One year ago, I stood before a class of tenth graders and taught them the importance of diction. “Listen,” I said. “All verbs settle somewhere on a spectrum of meaning. ‘Witnessing’ is unlike ‘seeing,’ ‘listening’ unlike ‘hearing.’
So choose yours carefully.” They went off, sorting stacks of synonymous verbs by the degrees of their severity. But the study of diction fills minds beyond classroom walls. Near dimmed lights and tattered manuscripts are mufassireen, keen on deriving lessons from Qur`ān’s verb usage. They pit each hand-picked word against the question, “Why this? Why this word and not that?” And what they unraveled from surat at-Taḥrīm, for example, is revelatory. Documenting a duʿa of the believers, the verse goes: “They say, ‘Our Lord, complete for us our nur (light) and forgive us, for certainly you are powerful over all things.’”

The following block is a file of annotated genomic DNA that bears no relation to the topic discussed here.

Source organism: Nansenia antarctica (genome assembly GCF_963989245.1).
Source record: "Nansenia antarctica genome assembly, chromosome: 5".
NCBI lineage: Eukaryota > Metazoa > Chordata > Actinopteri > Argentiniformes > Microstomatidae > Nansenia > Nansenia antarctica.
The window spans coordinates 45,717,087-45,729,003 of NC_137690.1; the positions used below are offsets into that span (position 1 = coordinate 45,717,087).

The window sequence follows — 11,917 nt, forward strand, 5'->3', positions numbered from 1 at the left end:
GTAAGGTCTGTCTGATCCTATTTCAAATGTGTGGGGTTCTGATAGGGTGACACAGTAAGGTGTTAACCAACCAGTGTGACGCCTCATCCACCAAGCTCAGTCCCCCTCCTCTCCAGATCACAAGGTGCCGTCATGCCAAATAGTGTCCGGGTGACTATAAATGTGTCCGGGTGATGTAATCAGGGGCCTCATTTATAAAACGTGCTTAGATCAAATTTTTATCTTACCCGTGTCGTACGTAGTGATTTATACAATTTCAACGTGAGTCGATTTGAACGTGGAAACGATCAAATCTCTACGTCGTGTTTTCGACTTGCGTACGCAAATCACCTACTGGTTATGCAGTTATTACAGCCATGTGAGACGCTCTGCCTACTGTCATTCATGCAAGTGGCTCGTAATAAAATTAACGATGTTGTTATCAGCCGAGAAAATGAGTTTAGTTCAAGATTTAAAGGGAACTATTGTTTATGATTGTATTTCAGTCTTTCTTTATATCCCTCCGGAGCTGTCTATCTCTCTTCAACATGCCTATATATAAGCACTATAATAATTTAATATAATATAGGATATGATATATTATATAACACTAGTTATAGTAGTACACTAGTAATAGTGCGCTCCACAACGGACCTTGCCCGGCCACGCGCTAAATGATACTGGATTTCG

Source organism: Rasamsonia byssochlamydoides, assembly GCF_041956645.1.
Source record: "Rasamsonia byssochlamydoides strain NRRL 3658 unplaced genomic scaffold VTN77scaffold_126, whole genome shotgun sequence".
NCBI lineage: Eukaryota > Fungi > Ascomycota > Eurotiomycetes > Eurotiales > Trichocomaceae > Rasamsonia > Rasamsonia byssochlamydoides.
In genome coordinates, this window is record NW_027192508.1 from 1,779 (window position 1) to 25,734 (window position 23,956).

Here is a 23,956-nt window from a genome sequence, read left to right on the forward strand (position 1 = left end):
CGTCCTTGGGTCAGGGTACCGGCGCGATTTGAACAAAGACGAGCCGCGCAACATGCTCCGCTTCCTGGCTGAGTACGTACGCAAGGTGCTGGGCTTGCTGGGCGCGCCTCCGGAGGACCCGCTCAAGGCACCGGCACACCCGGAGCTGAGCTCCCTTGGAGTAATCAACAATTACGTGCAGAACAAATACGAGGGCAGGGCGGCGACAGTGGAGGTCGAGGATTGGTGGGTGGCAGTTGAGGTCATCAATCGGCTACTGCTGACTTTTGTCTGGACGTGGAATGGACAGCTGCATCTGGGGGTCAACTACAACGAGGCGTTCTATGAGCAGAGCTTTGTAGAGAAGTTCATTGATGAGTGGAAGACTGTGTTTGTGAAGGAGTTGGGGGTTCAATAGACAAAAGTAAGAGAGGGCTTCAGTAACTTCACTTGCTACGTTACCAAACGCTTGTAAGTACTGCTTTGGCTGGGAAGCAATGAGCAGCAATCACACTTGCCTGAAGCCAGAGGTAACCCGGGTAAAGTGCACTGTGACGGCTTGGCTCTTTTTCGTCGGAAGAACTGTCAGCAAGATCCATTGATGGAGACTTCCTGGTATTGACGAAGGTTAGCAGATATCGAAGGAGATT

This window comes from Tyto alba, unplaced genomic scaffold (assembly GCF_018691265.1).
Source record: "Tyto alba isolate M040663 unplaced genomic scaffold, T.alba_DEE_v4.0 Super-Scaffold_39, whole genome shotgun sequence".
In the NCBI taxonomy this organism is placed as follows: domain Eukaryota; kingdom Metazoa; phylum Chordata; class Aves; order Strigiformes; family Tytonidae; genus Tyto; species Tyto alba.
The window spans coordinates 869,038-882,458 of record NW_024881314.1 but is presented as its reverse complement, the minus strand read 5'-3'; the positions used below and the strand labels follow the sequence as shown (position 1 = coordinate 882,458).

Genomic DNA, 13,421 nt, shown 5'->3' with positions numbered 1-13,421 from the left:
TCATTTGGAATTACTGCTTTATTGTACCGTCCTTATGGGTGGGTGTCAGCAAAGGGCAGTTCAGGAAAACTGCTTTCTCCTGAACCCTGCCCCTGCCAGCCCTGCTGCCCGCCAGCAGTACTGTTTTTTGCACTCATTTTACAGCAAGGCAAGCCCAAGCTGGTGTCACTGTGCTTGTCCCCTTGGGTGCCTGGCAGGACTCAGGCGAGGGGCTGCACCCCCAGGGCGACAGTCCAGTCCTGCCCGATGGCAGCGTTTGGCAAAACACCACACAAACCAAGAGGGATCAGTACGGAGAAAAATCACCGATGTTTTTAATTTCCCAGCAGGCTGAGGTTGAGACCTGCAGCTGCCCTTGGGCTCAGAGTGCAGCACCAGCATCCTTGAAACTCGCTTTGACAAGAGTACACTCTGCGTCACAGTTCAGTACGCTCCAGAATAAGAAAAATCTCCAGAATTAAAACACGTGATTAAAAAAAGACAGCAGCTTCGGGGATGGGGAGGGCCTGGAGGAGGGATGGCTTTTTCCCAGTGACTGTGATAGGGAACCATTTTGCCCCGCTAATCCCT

يقولون ربنا أتمم لنا نورنا واغفر لنا إنك على كل شيئٍ قدير
“…complete for us our light,” they say. Not “grant us,” not “gift us,” but “complete for us.” Complete: a verb suggesting the preexistence of something beautiful; a verb He evokes purposefully, because since birth you bore a light, blaring with human dignity. The word “complete” teaches us that this nur is as natural and congenital as the blood flowing through your veins. It is a testimony of your worth. So when you see yourself with bitter lens, when the tapes of self-hate play in your brain and loop mercilessly, when your heart aches and your eyes strain on stains in your personality, your character, your looks, your intelligence-—stains of imperfection-—know this: embedded in our divine text is a profound message. There is a nur, a light, in you before there was ever a darkness. Upon you is to harness it, to keep it alive and well. Remember that.